July 27, 2009
While most high school students looked forward to the summer out of school as a three-month opportunity for fun or to make some employment money, it can be said that George G. Gallo, a Dover High School senior, was looking for the same.
However, the fun he was seeking had nothing to do with sports, music or teenage girls. Instead, it revolved around his passion for science.
After reading a local newspaper article about Delaware State University’s ongoing hydrogen storage research project, George decided to offer his curiosity and desire to learn about research toward the cause.
Although Dr. Andrew Goudy, the director of the DSU Hydrogen Research Center, did not have the involvement of any high school student programmed in his research program, when young George asked if he could participate in the studies, his sincerity and earnestness won over the chemistry professor.
After receiving strong recommendations from George’s Dover High School teachers, Dr. Goudy brought George on board and began teaching him about the hydrogen storage research and its alternative energy ramifications.
Established in 2005 through federal funding, the DSU Hydrogen Storage Research Center has been earnestly seeking ways in which to store and release hydrogen – thought to be a promising alternative fuel and energy resource – in greater quantity than is currently possible. The center was recently awarded $1.4 million in additional Congressional funding to continue seeking suitable hydrogen storage material.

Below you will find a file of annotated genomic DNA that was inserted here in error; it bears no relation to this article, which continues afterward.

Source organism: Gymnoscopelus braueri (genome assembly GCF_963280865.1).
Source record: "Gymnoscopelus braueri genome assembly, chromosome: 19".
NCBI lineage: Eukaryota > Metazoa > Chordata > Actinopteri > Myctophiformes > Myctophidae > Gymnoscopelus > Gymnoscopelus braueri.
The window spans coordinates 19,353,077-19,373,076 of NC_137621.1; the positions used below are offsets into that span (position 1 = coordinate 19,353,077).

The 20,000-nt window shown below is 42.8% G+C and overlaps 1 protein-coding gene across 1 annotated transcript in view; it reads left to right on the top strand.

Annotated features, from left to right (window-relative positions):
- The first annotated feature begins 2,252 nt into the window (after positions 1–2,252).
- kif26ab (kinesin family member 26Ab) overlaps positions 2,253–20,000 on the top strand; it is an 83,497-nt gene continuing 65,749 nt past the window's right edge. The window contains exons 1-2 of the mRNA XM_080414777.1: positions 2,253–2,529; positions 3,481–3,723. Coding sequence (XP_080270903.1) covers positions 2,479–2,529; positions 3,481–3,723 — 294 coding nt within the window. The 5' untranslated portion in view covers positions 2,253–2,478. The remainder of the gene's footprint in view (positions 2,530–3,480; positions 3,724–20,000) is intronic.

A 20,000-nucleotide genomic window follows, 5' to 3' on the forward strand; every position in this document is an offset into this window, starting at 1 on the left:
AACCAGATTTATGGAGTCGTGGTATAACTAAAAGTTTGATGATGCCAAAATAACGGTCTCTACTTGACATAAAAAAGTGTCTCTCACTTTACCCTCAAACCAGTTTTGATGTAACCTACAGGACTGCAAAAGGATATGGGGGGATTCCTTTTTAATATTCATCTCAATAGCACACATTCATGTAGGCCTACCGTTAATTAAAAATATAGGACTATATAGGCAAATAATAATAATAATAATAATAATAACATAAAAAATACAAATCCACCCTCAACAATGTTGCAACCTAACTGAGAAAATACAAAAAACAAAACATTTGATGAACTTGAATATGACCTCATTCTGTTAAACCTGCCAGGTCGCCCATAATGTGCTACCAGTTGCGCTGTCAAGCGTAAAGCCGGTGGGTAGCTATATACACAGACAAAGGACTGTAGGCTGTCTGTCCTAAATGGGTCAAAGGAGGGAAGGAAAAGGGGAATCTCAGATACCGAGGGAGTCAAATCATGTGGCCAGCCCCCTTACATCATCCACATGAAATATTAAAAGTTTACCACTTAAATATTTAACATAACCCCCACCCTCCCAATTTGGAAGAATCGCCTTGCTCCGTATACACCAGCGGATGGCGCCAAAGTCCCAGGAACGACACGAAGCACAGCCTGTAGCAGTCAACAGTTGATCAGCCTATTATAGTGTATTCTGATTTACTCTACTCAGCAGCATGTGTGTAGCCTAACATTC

|George Gallo (right), who has previously distinguished himself by earning awards from the Delaware Science Olympiad for his science projects, convinced Dr. Andrew Goudy (left) to allow him to become a part of DSU's Hydrogen Storage Research project.|
Once Dr. Goudy sufficiently oriented George on the fundamental challenges presented by hydrogen storage, he began involving the Dover High School senior in the actual research work and guided him through tests on magnesium hydride.
As a storage material, magnesium hydride can hold a lot of hydrogen, but needs a high temperature to release it. Because fuel cells need low temperatures to work effectively, George and DSU doctoral chemistry student Saidi Sabitu have been mixing additives to the magnesium hydride in an attempt to come up with a lower storage temperature capability.
“They have been having some success and we are planning on publishing the findings by the end of the summer,” said Dr. Goudy, who is also the chair of the DSU Department of Chemistry.
George said the hydrogen storage research work has been a valuable and thrilling experience for him. “This is groundbreaking stuff,” George said. “It is exciting in that what we find out here, we know before anyone else does.”
For George – who says chemistry and physics interest him the most — it has been an exciting summer in which he has not only been able to feed his voracious appetite to attain science knowledge, but also learn about some of the challenges of research.
“I’ve learned that research is all about patience, because it takes a lot of time,” George said. “Tests need to be done a number of times and sometimes you can run into problems.”
Dr. Goudy said that George possesses the requisite characteristics of scientific curiosity and enthusiasm. “He likes to ask a lot of questions. He always wants to know what’s going on and why.”